First Dart motor boat Lady Edyth for sale

Lady Edyth 1908 motor launch built at Dartmouth for sale


Lady Edyth 1908 motor launch built at Dartmouth for sale Lady Edyth 1908 motor launch built at Dartmouth for sale

The current owner of 1908 Dartmouth-built motor launch named Lady Edyth has asked traditional boatbuilder Nick Smith to try to find the boat a suitable new owner who understands her provenance and wants to get her back in service in a sympathetic way.

Lady Edyth was built by Lidstones in 1908 – she was the first motor boat on the River Dart.

She has now been dry-stored for years and is now in a garage in High Wycombe, and both the current owner and Nick would like Lady Edyth to return to the Dart or at least the South Hams area. She is 19 foot long, classically narrow in beam, has elegant lines (as the photos above show), and is built in pitch pine on elm with a teak top strake. She won’t appear on Ebay, because she could end up anywhere.

Nick says her hull is in incredibly good condition, and even has her original rudder. However she would benefit from reframing and refastening, some new lengths of pitch-pine planking, new decks, engine beds and engine, and of course some paint and varnish work.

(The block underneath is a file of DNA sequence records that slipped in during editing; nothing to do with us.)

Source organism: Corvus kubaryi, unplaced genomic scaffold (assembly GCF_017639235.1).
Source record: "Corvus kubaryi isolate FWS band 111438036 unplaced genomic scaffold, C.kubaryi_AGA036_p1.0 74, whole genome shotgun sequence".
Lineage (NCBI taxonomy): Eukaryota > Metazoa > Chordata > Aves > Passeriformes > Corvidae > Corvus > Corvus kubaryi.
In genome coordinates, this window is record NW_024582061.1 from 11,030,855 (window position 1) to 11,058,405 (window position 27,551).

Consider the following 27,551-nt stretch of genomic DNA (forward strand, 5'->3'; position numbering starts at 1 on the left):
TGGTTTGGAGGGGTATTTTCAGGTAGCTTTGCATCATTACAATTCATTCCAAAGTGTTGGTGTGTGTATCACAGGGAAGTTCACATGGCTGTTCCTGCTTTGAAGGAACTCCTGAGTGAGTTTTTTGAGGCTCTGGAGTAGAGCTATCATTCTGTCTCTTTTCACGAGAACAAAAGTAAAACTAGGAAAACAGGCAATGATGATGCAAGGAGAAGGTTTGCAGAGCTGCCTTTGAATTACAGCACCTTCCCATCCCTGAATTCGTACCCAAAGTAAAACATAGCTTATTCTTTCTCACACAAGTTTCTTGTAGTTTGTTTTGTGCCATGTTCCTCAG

Nick, who completed a traditional boat building apprenticeship as a young man, still specialises in West Country style motor launches and will be happy to offer his boat rebuilding services to the new owner. If anyone is interested please phone him on 07786693370 or email him at

In fact, Nick himself is a descendent of the Lidstones boat building dynasty, as his father was a Lidstone. The family, which first emerged at Ledstone near Kingsbridge, were carpenters and boat builders in Dartmouth, but the last one, Win, has now gone, so there are none left. Some time ago Nick found the old boatyard: it’s still called Lidstones, but sadly it’s now waterside accommodation.

2 thoughts on “First Dart motor boat Lady Edyth for sale”

  1. G'day Gavin, A wet Melbourne Cup day sees me on the puter at an odd hour.

    A fascinating film on Faversham Creek, I presume it was somewhat deeper then as the low tide profile seems to have changed. Did they dredge it? I would have thought that standing on the wharf opposite a sideways launch might have been hazardous, was anyone ever drowned? How is the campaign going to keep the maritime area in the creek safe from the developers?

    Keep safe Gav.,


    1. They did – and they had the pond and sluice gates to wash it clear of silt.

      I really don't know what's happening with either campaign. Perhaps someone will tell us!


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